Iranian undergraduate nursing student perceptions of informal learning: A qualitative research

Khatereh Seylani, Reza Negarandeh, Easa Mohammadi


Background: Nursing education is both formal and informal. Formal education represents only a small part of all the learning involved; and many students learn more effectively through informal processes. There is little information about nursing student informal education and how it affects their character and practice.

Materials and Methods: This qualitative study explores undergraduate nursing student perceptions of informal learning during nursing studies. Data were gathered through semi-structured interviews with a sample of undergraduate nursing students (n = 14). Strauss and Corbin’s constant comparison analysis approach was used for data analysis.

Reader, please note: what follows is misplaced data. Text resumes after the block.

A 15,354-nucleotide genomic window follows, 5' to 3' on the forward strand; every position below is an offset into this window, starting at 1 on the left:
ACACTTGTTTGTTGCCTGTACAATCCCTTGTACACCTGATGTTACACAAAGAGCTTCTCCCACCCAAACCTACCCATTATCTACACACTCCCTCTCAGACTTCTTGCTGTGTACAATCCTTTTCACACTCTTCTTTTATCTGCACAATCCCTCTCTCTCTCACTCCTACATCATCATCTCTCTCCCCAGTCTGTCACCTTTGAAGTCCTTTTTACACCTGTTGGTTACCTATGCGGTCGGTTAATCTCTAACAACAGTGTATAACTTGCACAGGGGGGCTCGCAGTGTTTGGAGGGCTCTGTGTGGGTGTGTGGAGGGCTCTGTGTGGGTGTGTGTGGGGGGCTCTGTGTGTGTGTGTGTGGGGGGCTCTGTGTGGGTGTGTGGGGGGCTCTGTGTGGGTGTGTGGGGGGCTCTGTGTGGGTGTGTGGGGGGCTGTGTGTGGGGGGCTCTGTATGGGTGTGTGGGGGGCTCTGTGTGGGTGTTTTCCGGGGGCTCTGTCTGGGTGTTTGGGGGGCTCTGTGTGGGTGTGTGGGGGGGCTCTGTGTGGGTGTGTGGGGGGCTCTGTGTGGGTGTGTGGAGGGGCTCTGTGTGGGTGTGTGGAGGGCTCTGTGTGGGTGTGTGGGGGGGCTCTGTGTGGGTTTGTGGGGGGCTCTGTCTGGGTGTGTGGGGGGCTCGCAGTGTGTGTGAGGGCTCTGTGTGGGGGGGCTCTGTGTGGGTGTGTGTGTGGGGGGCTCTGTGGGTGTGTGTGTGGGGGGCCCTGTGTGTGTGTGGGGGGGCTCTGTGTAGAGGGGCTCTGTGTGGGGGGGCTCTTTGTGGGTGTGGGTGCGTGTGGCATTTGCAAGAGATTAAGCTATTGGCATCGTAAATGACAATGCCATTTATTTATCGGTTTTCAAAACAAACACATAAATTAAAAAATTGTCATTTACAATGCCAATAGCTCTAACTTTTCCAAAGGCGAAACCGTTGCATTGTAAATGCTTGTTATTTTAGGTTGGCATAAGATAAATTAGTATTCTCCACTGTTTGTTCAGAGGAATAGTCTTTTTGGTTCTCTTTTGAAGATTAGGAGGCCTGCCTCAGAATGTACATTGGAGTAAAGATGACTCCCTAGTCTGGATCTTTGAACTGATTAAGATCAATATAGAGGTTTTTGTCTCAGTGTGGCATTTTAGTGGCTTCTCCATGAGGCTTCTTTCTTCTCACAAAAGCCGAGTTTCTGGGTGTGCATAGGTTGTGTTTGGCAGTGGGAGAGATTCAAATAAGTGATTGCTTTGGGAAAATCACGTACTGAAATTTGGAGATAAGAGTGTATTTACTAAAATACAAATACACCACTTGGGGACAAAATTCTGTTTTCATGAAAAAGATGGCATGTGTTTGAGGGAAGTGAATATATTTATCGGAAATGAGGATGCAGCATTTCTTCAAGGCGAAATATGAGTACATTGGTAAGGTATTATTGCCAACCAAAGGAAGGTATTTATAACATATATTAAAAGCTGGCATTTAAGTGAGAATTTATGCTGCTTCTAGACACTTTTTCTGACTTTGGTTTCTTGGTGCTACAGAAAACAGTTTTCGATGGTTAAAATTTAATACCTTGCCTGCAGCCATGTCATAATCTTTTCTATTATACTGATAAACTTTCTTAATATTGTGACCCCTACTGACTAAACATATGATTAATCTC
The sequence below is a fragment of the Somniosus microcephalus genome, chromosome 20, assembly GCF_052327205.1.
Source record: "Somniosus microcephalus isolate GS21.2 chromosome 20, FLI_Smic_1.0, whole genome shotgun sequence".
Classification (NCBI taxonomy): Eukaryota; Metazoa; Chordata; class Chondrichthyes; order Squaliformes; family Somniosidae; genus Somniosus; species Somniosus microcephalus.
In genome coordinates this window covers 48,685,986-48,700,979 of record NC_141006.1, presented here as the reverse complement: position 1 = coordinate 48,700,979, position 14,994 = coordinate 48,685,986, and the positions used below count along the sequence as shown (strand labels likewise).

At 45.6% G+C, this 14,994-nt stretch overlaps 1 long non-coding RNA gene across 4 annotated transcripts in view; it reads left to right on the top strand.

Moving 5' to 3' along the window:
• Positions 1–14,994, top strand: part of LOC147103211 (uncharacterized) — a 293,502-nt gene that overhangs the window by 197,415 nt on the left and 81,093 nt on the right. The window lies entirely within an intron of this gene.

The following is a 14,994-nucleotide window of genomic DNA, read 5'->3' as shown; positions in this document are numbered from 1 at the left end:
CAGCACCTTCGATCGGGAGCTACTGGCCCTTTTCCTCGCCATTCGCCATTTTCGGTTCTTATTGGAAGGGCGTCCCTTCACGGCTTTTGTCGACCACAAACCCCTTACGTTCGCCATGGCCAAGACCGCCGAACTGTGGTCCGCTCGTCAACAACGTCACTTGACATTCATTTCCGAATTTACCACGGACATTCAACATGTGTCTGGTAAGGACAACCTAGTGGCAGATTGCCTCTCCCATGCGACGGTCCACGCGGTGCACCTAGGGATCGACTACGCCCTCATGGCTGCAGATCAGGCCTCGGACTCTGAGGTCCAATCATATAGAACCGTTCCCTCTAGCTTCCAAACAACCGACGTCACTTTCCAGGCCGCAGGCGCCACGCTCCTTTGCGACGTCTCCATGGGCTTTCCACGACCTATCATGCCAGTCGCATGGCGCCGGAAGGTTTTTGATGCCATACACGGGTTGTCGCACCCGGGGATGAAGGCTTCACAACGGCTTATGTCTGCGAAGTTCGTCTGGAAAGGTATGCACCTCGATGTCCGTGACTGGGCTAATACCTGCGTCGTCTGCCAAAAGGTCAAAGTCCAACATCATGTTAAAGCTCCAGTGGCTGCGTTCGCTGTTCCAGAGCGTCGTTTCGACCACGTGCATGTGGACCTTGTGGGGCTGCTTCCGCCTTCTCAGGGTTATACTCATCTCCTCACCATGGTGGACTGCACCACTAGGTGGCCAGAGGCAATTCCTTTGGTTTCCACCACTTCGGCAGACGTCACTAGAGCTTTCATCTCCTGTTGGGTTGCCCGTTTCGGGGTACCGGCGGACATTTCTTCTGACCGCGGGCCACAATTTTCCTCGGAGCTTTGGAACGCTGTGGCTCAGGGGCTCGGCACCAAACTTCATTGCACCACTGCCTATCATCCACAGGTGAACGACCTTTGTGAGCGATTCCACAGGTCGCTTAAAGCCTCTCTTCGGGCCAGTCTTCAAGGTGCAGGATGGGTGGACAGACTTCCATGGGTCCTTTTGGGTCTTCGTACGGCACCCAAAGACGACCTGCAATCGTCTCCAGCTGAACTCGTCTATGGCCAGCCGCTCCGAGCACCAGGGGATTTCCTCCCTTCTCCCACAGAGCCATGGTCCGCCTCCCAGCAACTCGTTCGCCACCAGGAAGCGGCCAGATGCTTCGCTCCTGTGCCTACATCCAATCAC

Results: The categories that emerged included personal maturity and emotional development, social development, closeness to God, alterations in value systems, and ethical and professional commitment.

Conclusion: Findings reveal that nursing education could take advantage of informal learning opportunities to develop students' nontechnical skills and produce more competent students. Implications for nursing education are discussed.

KEY WORDS: Informal learning, personal growth, qualitative study, undergraduate nursing education

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